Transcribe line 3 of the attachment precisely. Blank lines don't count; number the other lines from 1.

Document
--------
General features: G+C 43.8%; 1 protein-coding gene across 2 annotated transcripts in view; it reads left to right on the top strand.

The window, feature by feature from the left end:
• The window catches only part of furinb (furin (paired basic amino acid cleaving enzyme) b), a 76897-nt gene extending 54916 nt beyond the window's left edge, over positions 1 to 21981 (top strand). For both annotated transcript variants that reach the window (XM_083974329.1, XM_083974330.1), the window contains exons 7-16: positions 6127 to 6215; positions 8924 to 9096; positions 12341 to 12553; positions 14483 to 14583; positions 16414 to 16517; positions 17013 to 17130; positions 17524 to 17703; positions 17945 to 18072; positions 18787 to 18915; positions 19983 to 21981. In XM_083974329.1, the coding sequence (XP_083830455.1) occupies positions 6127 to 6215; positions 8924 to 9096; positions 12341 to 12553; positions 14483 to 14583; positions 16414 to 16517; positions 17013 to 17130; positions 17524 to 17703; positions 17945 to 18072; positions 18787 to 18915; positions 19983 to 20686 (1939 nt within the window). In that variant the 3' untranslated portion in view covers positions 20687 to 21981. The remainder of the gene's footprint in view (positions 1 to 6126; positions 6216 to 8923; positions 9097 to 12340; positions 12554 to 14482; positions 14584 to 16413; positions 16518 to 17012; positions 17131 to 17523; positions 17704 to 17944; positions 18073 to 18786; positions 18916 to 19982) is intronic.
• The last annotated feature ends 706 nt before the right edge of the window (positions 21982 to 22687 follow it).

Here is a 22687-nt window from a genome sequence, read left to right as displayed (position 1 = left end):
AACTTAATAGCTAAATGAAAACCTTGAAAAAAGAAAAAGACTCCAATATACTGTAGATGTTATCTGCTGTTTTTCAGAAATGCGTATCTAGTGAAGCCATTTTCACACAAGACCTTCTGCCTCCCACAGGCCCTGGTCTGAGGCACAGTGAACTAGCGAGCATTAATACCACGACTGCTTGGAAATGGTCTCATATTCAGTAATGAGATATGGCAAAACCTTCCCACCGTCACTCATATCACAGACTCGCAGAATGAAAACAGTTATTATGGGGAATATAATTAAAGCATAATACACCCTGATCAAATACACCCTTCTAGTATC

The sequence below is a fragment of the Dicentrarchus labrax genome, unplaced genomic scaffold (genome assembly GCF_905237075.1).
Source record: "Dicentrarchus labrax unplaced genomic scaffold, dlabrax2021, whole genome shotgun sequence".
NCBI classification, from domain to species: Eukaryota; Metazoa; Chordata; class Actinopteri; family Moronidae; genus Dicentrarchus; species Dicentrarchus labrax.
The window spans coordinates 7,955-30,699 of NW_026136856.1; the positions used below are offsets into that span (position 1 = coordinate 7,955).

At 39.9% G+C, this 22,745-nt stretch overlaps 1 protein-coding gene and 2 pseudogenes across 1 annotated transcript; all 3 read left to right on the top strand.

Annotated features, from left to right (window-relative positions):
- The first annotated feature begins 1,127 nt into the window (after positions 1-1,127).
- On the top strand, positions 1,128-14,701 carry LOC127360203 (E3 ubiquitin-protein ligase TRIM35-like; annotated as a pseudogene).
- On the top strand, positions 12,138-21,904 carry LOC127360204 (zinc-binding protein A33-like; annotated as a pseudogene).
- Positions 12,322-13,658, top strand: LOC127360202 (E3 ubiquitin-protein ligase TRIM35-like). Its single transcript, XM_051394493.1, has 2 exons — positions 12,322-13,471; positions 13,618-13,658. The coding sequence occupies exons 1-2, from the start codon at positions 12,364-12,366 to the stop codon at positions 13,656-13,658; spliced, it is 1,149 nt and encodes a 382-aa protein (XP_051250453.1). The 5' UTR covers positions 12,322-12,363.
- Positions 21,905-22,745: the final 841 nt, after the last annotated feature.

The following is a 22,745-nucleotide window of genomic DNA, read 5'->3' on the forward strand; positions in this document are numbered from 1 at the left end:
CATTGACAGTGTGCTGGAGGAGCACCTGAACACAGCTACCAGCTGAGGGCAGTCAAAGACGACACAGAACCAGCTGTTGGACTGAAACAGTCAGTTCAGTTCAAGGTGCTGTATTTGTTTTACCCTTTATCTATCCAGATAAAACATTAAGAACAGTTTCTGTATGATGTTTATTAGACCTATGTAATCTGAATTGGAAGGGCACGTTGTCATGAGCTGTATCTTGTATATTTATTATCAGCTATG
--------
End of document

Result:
• The window catches only part of furinb (furin (paired basic amino acid cleaving enzyme) b), a 76897-nt gene extending 54916 nt beyond the window's left edge, over positions 1 to 21981 (top strand). For both annotated transcript variants that reach the window (XM_083974329.1, XM_083974330.1), the window contains exons 7-16: positions 6127 to 6215; positions 8924 to 9096; positions 12341 to 12553; positions 14483 to 14583; positions 16414 to 16517; positions 17013 to 17130; positions 17524 to 17703; positions 17945 to 18072; positions 18787 to 18915; positions 19983 to 21981. In XM_083974329.1, the coding sequence (XP_083830455.1) occupies positions 6127 to 6215; positions 8924 to 9096; positions 12341 to 12553; positions 14483 to 14583; positions 16414 to 16517; positions 17013 to 17130; positions 17524 to 17703; positions 17945 to 18072; positions 18787 to 18915; positions 19983 to 20686 (1939 nt within the window). In that variant the 3' untranslated portion in view covers positions 20687 to 21981. The remainder of the gene's footprint in view (positions 1 to 6126; positions 6216 to 8923; positions 9097 to 12340; positions 12554 to 14482; positions 14584 to 16413; positions 16518 to 17012; positions 17131 to 17523; positions 17704 to 17944; positions 18073 to 18786; positions 18916 to 19982) is intronic.